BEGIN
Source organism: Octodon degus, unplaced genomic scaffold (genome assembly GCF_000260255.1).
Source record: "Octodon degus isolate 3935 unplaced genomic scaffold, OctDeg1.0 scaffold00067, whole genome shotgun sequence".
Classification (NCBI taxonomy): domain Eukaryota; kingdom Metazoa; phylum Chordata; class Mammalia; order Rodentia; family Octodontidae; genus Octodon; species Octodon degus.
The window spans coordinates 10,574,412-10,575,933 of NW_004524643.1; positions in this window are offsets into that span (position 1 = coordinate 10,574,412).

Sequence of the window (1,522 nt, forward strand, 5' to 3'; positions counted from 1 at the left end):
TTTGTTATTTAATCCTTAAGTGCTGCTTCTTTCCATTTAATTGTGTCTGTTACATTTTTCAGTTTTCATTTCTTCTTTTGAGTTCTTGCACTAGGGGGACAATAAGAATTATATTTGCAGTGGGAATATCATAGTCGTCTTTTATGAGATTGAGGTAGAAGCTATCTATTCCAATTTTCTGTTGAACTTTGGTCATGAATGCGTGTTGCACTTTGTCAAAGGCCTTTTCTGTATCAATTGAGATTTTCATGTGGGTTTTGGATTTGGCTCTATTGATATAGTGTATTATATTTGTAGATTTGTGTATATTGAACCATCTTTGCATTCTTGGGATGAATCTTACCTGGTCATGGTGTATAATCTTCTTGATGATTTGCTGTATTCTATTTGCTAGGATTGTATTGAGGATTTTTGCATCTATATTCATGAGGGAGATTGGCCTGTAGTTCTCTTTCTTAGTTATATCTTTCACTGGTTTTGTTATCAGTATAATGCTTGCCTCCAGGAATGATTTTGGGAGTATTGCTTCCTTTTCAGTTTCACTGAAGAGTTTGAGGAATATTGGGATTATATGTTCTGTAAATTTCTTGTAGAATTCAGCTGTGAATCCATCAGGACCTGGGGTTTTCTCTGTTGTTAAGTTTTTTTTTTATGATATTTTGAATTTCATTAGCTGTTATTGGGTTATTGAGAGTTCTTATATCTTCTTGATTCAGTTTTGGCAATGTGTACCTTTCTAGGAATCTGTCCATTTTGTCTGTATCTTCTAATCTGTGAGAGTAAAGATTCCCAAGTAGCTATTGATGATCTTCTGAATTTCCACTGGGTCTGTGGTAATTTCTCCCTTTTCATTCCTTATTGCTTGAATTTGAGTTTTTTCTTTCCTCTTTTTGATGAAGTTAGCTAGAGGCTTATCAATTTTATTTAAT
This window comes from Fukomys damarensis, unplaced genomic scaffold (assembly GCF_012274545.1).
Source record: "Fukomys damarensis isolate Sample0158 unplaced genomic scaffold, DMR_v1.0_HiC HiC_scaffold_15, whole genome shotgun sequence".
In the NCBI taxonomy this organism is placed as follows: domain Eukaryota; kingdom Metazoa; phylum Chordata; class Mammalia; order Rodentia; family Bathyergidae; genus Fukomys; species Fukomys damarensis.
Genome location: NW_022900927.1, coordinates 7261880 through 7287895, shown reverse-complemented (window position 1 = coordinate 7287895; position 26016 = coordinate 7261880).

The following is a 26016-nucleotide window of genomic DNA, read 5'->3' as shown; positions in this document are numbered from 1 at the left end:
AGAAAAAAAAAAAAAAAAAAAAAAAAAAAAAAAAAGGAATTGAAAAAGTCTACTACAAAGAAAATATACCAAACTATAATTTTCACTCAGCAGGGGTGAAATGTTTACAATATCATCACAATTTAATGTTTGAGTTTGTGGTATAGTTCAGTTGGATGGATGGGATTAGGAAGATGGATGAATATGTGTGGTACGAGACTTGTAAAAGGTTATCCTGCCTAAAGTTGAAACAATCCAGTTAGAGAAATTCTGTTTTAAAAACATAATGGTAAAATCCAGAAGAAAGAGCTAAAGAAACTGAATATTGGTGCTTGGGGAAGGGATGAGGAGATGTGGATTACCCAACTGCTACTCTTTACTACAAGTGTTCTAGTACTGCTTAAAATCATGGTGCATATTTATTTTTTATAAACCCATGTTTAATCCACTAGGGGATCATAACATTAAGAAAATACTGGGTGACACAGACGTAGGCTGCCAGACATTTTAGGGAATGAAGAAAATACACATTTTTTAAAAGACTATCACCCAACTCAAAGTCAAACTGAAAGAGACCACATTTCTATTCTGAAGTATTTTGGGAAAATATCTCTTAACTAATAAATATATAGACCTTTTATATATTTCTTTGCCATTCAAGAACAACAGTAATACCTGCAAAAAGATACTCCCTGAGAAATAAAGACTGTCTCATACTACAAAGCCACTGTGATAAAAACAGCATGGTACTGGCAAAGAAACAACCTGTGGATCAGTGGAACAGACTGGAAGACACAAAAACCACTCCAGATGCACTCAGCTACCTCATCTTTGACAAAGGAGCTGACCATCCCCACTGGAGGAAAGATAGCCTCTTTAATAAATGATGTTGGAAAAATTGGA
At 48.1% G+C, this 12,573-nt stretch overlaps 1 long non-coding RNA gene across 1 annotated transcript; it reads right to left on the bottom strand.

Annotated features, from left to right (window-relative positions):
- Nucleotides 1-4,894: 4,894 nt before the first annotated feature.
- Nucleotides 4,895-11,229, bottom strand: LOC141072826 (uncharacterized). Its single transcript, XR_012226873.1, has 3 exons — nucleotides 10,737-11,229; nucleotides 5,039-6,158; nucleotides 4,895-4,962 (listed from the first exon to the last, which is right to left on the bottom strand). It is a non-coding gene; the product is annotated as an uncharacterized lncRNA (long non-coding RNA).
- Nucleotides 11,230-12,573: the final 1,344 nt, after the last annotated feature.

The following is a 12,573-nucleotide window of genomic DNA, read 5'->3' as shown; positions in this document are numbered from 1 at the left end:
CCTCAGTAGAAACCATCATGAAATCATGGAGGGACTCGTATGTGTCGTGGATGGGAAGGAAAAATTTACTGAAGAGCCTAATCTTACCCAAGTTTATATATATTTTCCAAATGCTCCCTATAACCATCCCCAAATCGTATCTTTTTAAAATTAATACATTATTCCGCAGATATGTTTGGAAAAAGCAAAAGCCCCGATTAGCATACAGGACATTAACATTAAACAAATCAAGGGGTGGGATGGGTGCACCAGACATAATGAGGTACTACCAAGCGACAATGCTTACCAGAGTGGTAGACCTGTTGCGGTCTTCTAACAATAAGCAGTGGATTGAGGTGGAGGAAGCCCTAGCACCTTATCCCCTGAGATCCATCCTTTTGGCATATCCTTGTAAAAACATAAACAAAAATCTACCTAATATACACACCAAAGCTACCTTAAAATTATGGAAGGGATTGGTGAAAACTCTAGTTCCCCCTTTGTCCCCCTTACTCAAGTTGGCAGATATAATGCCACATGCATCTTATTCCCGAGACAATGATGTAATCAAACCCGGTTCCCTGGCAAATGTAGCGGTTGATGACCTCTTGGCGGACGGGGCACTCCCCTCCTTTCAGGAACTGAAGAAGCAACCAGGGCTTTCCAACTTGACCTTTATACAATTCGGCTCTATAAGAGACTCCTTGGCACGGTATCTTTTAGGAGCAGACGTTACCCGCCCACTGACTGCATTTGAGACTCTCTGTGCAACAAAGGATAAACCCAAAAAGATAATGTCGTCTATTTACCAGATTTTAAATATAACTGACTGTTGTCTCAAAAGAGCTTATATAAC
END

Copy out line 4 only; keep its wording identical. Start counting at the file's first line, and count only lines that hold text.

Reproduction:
The window spans coordinates 10,574,412-10,575,933 of NW_004524643.1; positions in this window are offsets into that span (position 1 = coordinate 10,574,412).